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    • To hike or not to hike: The RBI dilemma

    Publish date: 17th August, 2018

    The Reserve Bank of India (RBI) is doing all it can to maintain inflation at a steady rate in the economy. Following its rate hike measures during the third bi-monthly monetary policy meeting, the RBI faced yet another surprise in the form of the depreciating rupee.

    Let’s discuss the different factors that create a huge dilemma for the RBI when it comes to rate cuts.

    1)   RBI’s measures to tackle inflation

    In its monetary policy statement for August, the RBI increased the repo rate by 25 basis points (bps) to 6.50%. This is the first back-to-back hike in interest rate in nearly five years as the RBI tries to control inflation in the economy. This didn’t come as a big surprise as the RBI aims to maintain inflation at 4% in the medium term.

    Click here to read all about RBI’s decision to hike policy rates

    2)   Unexpected rupee depreciation

    In the RBI’s monetary policy report, increase in Minimum Support Price (MSP) and volatility in global crude oil prices were among the key risks that could prevent the RBI from achieving the 4% target. However, the RBI faced a fresh challenge in the form of rupee depreciation as a result of a plunge in the Turkish Lira and the Chinese Yuan.

    For the first time in history, the rupee hit the 70-mark as a result of global contagion effect. This seems problematic because a weak rupee only complicates the RBI’s task of keeping prices in control.

    Click here to read what to do about the Rupee at Rs 70/$

    3)   RBI’s inability to curb the rupee’s fall

    The RBI has tried to stem the fall and stabilise the rupee by selling dollars through state run banks. However, the RBI’s intervention may not help because the rupee’s current depreciation is a result of global factors according to Subhash Chandra Garg, the Economic Affairs Secretary.

    Currencies of other emerging markets are also falling and as of now, the government is yet to assess how long the volatility in the rupee will last. Many experts were of the opinion that the August rate hike was the last one for the year. But with this new challenge in the form of rupee depreciation, another rate hike in the following months cannot be ruled out.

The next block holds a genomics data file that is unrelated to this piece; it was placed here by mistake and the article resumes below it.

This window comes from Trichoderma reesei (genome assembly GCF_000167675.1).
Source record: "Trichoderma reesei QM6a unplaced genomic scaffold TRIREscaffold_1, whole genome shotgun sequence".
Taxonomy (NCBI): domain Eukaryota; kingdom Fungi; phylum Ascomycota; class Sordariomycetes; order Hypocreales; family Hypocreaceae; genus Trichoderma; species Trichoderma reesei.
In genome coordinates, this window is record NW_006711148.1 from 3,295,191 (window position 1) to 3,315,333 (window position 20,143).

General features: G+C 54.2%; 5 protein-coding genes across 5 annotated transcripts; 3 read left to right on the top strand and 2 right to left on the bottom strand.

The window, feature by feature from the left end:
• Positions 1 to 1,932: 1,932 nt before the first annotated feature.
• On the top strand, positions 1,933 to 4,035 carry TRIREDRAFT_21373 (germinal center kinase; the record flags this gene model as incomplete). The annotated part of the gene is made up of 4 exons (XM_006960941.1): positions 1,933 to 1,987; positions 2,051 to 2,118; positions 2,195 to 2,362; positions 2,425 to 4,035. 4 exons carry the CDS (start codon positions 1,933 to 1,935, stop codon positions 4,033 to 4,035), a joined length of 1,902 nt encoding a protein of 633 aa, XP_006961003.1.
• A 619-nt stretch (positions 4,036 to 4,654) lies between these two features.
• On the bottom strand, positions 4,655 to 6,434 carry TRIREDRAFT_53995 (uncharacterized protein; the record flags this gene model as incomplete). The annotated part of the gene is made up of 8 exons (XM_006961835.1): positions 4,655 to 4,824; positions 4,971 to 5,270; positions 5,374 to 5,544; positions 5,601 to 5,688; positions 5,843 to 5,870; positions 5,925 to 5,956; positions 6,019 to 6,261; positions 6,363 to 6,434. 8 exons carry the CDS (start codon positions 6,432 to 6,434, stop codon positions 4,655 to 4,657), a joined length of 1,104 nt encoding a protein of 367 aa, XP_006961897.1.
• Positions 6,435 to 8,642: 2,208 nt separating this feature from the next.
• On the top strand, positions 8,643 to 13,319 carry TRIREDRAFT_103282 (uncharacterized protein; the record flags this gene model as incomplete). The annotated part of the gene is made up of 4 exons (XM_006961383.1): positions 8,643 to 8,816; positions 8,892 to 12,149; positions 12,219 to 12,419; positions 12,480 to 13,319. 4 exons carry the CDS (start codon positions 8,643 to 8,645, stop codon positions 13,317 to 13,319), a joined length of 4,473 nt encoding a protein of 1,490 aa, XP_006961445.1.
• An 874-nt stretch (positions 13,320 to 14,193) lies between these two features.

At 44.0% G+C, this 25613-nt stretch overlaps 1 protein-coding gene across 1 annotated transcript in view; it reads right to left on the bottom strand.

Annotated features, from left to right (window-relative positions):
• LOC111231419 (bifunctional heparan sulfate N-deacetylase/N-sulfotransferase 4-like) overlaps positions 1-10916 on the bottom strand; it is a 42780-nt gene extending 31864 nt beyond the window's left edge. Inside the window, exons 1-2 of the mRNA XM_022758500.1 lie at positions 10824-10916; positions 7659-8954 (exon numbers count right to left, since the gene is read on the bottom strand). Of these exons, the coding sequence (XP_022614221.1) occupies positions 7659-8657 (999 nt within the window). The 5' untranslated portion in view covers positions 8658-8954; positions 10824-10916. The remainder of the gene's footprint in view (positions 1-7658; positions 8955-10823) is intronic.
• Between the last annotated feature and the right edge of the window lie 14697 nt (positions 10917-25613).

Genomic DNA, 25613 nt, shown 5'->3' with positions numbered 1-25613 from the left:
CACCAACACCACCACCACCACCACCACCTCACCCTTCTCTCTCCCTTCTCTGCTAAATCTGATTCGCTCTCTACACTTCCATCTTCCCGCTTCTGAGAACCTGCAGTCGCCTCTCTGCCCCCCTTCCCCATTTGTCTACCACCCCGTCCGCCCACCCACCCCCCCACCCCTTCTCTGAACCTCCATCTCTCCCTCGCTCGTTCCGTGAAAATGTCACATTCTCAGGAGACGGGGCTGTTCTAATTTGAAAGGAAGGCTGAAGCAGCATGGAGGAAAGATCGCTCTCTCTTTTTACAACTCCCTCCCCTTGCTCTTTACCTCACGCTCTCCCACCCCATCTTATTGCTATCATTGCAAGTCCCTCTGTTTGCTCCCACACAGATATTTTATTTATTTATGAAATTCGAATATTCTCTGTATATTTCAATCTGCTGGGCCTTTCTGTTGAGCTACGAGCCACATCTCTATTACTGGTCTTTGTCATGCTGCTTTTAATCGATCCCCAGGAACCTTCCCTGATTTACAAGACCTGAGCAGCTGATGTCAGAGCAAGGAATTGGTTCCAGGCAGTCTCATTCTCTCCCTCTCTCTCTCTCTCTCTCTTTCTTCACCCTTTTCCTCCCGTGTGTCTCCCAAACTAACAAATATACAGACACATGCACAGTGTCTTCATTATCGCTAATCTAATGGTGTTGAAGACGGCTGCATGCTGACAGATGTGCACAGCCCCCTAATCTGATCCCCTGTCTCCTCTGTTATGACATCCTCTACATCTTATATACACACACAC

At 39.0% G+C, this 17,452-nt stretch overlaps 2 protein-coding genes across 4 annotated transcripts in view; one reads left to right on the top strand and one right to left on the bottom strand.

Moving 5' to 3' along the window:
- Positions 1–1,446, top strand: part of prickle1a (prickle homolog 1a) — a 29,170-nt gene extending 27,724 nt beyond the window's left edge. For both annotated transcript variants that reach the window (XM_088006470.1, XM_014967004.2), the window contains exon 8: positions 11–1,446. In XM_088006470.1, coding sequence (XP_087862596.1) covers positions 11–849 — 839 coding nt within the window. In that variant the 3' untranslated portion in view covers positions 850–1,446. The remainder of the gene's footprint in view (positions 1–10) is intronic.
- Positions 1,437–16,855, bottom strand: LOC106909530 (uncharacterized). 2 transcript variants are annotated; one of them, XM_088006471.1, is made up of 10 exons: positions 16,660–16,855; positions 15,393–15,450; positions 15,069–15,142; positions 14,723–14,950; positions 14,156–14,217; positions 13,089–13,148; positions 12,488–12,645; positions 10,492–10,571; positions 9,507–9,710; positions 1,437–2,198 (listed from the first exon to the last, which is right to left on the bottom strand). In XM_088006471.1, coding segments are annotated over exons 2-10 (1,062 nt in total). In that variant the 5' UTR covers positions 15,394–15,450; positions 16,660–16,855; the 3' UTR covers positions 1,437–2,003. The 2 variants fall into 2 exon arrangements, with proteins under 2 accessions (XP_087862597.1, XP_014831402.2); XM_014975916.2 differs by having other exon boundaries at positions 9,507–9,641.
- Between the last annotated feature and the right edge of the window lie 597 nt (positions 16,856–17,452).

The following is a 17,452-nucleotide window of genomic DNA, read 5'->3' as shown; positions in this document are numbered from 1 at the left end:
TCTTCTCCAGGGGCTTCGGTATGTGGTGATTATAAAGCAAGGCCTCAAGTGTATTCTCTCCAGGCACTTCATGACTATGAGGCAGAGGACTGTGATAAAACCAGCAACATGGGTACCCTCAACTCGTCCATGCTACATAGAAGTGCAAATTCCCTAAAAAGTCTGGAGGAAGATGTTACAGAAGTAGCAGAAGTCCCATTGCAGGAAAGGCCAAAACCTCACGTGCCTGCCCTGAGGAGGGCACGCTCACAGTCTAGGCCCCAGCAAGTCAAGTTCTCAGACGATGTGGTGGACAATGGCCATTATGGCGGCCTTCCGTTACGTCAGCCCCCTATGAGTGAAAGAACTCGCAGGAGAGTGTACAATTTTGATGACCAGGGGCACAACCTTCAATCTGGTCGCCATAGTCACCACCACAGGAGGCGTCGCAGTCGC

Click here to read how the RBI defends a falling rupee

    4)   How depreciating rupee is bad for the economy

    A depreciating rupee affects the economy negatively in many ways. High cost of crude oil imports is one of the biggest concerns. India imports around 86% of its crude oil from other countries. The fall in rupee’s value means that we have to pay a lot more per barrel of crude oil. This creates a big spike in the crude oil bill which in turn affects India’s trade deficit and fuels inflation.

    Click here to read how rise in crude oil prices affect the economy

    5)   Interest rate hike bad for corporate growth

    The corporate sector also fares badly when the rupee depreciates. When the rupee’s value falls against the dollar, companies see a rise in input costs because they have to pay higher amounts to import goods and equipment. If the rupee depreciation continues, the RBI may be forced to keep policy rates at a higher level. This adds a great deal of pressure on corporate margins.

    Click here to read the connection between rupee value and exports

      • How the falling rupee complicates the RBI’s job   Read more

      • The third bi-monthly monetary policy statement by the RBI    Read here

    • $23 billion

      This is the amount that the RBI has depleted in foreign reserves as a measure to control the volatility in the Indian currency, according to a report by the Economic Times. India’s foreign exchange reserves are down to $403 billion in August from a peak of $426 billion in April. The central bank’s goal is not to target the foreign exchange rate but to contain rising prices in the country.